It isn’t pleasant (or particularly fair) to consider that you have to appear to enjoy something you have to slog through, but often that’s the case. It’s basically another branch of the “fake it ’til you make it” tree.

    Reply
    1. TassieTiger

      Stormy, I like this! Would you be open to chatting about the concept and practical applications of “layers” in the next open thread?

      Reply
    2. OP

      Thanks Stormy. I understand what you mean, and you’re right. I tried really hard to improve during the second half of the internship. I’ll take it as a learning experience.

      Reply
  26. Former Retail Manager

    My daughter is 17 and a senior who will be graduating this May. She is experiencing a lot of anxiety about the future, choosing a major, etc. I’ve encouraged her to spend a couple of years (or more, that’s okay with me) at a community college taking different classes, learning about different fields, doing shadowing and internships because what you don’t want to do/aren’t good at is just as important as what you are good at. I speak from personal experience there and I’m sooooo glad that I took some time, took a step back, and admitted that what I thought I wanted to do for so long just wasn’t a good fit.

    Don’t look at it as a failure, but as a learning experience and the fact that you have learned that this type of position/industry isn’t for you. Now take that information and use to help you decide where you do want to be and what job you could do that you would enjoy. Best of luck!

    Reply
  27. Bea

    I understand being new to business why this hurts and feels so personal to you.

    Each job you will have will be different and the leadership will have different expectations of what they’re looking for as a fit.

    I recently found the first boss who didn’t think I was an impressive unicorn who is willing and ready to do whatever is necessary to make the business shine. I’m still shaking off that huge emotional setback. I have had to remind myself someone’s opinion of me is theirs to have and sometimes it just means we’re not destined to be a team.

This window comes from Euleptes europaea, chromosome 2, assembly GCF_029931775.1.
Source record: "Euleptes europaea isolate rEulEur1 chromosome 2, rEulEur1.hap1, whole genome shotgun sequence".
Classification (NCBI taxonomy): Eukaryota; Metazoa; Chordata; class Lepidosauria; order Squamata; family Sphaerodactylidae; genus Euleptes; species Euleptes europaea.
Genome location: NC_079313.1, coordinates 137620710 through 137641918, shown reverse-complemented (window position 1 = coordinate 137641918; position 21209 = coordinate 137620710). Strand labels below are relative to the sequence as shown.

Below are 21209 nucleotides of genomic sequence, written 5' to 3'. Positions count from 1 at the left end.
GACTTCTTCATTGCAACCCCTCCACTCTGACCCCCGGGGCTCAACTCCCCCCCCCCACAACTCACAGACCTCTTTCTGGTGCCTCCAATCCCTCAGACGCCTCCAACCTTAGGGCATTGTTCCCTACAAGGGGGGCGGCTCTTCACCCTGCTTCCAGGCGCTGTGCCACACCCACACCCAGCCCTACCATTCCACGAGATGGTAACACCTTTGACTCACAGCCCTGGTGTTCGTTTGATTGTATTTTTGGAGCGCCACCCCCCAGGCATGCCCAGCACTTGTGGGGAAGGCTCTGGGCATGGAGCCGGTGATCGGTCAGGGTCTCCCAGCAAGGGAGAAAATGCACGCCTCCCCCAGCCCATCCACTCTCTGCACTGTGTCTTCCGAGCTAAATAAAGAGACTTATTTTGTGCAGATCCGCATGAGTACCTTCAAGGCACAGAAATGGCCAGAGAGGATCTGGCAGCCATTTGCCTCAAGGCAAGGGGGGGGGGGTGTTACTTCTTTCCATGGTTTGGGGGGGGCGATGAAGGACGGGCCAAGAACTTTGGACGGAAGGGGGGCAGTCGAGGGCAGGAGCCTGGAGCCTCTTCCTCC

You’ll understand their decision a lot more the longer you’re working. I promise that what I knew and felt Job 1 and Job 2 was based on insecurity and uncertainty. Now well advanced in my career I think about a bad time back then and go “I wasn’t good at that at all, of course they were unimpressed and grouchy when I effed up XYZ.”

    Reply
  28. LAI

    OP, I’ve been in your shoes. I once applied for a job that I thought I wanted – I’d been in my role for several years, it was a step up, everyone seemed to be expecting me to apply for it. The interview really didn’t go well though, and I didn’t end up getting the job. It stung at first because I was an internal candidate and people knew me well. But in retrospect, it wasn’t the right fit for me and they knew that. I think I subconsciously knew it too – the reason the interview didn’t go well is because I didn’t prepare for it the way I normally would. I didn’t think through my answers in advance or prepare thoughtful questions to ask like I would have for a job I really wanted. Anyway, that was a few years ago and I’ve since gained a lot more confidence in knowing what skills I do have and what kind of job I am well suited for. At the time, I felt embarrassed about not getting the job but now I have no problem telling people that I didn’t get it because it wasn’t the right fit.

    Reply
    1. OP

      Thanks for sharing your story LAI. It gives me hope that I can find a great career path as well. I’m just glad I’m not alone in finding the right career.

      Reply
  29. Serin

    I wanted to respond to the theme of I have no ambition to become president of the company; I want to keep my head down and do my job and be left alone.

    School and entertainment media give us a really one-dimensional image of ambition: you get this picture of someone who views life as a 24/7 competition and can’t want anything without wanting to climb to the very top.

    In the real workplace, there are a lot of ways to excel. You can want to learn everything you can about some slice of your work, or you can want to meet everyone at your location and know what all of them do and how everything fits together. You can want to be the person that people bring new problems to, or the person who’s best at helping newcomers get situated, or the person who never lets a mistake get past them.

    But it’s very risky not to aspire to anything but wearing headphones and doing menial tasks (presumably defined and assigned by someone else) because jobs don’t stay the same.

    So at a minimum you have to be able to approach your job with curiosity. How does it connect with the jobs of your co-workers? How will it be affected by changes in the field? How might new technology influence it? How are people in other companies/other fields solving similar problems?

    When it comes to your career, you don’t have to always be looking for a big win, but you have to stay awake. If the field you’re in doesn’t give you enough energy to be curious, you’re in the wrong field.

    Reply
    1. OP

      Thanks for the advice Serin. I’m still young and have a lot to learn about what I want out of a career. I think I’ll sooner or later figure out what it means to be ambitious in the right role when I get older.

      Reply
  30. Nonny-Nonny

    When I was doing my senior internship for my undergrad, I was working with teenagers. I ended up loving it, I went above and beyond on projects, I worked extra hours as needed, and just really threw myself head-first into my internship. I just really, really loved it.